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John Keats: A Literary Biography, Page 50
by Albert Elmer Hancock (1908).

Analyze the narrative. "The extreme tenuity of this poem," writes Rossetti, "coupled with the rambling excursiveness of 'Endymion' and the futility of the 'Cap and Bells,' might be held to indicate that Keats had very little head for framing a story—and, indeed, I infer that, if he possessed any faculty in this direction, it remained undeveloped up to the day of his death." We waive a debate about two of the poems mentioned,—the one an experiment in pure invention, the other a fragment done in broken health. We will apply the test to "The Eve of St. Agnes."

One test for good narrative is the possibility of transformation into dramatic form. This poem is so finely conceived that with almost no re-arrangement, it acts itself out in the imagination like an exquisite little one-act play on the stage. The structure is here; only more elaborate dialogue needs to be supplied.

We are in a theatre. The beadsman appears like the prologue, and as he passes across the stage, counting his rosary, the orchestra plays the gay measures of a dance. The prayer and the music serve an an overture for the main theme, love's passion as a blending of holiness and worldly pleasure. Then the curtain rises upon a maiden's chamber with mediæval furnishings. A canopy bed on the left; a closet on the right. At the rear a triple-arched window of stained glass through which comes the moonlight in many colors. Subdued music from the hall of dancers below.

Old Angela enters, shaking with fear. She bears a tray of dainties and conceals it in the closet. She goes out and returns, leading Porphyro. He is aglow with sweet excitement. A dialogue follows about the legend of St. Agnes' Eve and Madeline's purpose. Porphyro proposes his ruse. The beldame, dreading evil consequences, falters, protests, relents, enjoins. The lover kneels and fervently abjures all ruffian passion. He secretes himself in the closet and Angela retires. Silence once more; silence, faint music, and the imagined swing of the dance. Then the door opens. Madeline enters, rapt, trembling, with candle in her hand. She tells her beads, rises without looking backward, begins to disrobe.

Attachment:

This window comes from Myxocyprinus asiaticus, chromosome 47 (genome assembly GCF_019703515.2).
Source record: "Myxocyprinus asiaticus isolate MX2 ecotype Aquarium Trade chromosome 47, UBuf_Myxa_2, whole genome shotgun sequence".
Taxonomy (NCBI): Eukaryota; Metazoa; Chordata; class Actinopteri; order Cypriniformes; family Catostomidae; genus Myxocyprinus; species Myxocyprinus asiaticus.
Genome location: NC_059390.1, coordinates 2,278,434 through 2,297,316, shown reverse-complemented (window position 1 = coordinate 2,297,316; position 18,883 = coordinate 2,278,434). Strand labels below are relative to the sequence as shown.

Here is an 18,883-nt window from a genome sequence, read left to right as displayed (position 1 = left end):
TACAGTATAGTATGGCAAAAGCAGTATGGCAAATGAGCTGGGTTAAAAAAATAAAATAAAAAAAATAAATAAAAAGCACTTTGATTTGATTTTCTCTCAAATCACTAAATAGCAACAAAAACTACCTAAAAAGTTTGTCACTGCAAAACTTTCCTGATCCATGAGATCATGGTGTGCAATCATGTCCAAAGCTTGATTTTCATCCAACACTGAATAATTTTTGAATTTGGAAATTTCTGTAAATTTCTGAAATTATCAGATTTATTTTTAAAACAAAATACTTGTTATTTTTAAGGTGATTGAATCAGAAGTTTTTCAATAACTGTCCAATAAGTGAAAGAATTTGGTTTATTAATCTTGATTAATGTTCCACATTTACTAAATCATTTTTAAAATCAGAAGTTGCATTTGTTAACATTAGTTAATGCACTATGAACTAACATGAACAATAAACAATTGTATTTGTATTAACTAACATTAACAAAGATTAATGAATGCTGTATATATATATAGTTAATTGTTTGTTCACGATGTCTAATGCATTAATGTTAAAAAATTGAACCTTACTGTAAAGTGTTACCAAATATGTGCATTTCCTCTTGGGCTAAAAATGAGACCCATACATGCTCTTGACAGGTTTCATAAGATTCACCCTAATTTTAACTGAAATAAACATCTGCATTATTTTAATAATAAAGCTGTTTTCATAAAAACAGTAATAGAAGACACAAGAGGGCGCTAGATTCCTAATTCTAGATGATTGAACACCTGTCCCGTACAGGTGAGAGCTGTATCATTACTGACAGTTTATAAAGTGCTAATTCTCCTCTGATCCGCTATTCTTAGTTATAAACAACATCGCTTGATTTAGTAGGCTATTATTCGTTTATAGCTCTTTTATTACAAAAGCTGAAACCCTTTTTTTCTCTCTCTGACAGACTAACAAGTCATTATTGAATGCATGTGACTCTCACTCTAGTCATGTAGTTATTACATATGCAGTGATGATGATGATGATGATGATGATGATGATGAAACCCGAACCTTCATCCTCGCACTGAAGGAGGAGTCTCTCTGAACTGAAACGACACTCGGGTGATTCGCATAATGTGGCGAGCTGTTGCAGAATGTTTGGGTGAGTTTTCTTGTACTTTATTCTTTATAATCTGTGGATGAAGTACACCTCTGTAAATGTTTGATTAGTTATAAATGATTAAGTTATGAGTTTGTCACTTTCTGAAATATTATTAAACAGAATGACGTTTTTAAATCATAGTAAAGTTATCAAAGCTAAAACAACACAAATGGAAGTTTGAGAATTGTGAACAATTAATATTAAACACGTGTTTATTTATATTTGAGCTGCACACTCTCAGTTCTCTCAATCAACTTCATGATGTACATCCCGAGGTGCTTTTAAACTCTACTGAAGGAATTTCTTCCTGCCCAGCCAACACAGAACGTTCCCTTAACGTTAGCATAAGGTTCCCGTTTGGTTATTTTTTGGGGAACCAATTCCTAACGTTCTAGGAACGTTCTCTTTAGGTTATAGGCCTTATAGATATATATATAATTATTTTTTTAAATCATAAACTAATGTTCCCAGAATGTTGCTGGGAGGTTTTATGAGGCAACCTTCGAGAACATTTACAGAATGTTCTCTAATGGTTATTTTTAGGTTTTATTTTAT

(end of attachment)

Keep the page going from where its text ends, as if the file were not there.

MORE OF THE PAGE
Of all its wreathed pearls her hair she frees;
Unclasps the warmed jewels one by one;
Loosens her fragrant boddice.


The moonlight shines upon her, giving her head a halo; for St. Agnes has lent a miraculous lustre to the moon in honor of her votary. The candle is extinguished; the smoke rises like incense; the maid creeps into her virgin bed and soon lies—

Blinded alike from sunshine and from rain,
As though a rose should shut and be a bud again.


Silence again. Down below a door opens. The music breaks forth, "yearning like a god in pain" and is muffled as the door closes. Slowly the closet drapery is drawn aside. Porphyro moves stealthily across the floor—

Noiseless as fear in a wide wilderness.

He spreads a crimson cloth on a table, sets out the golden dishes and the fruits. Then he approaches the bed, draws aside the curtain, beholds his beloved tenderly breathing—

In blanched linen, smooth and lavender'd.


PAGE 50 OF 81.

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AUTHOR: Albert Elmer Hancock (1908).
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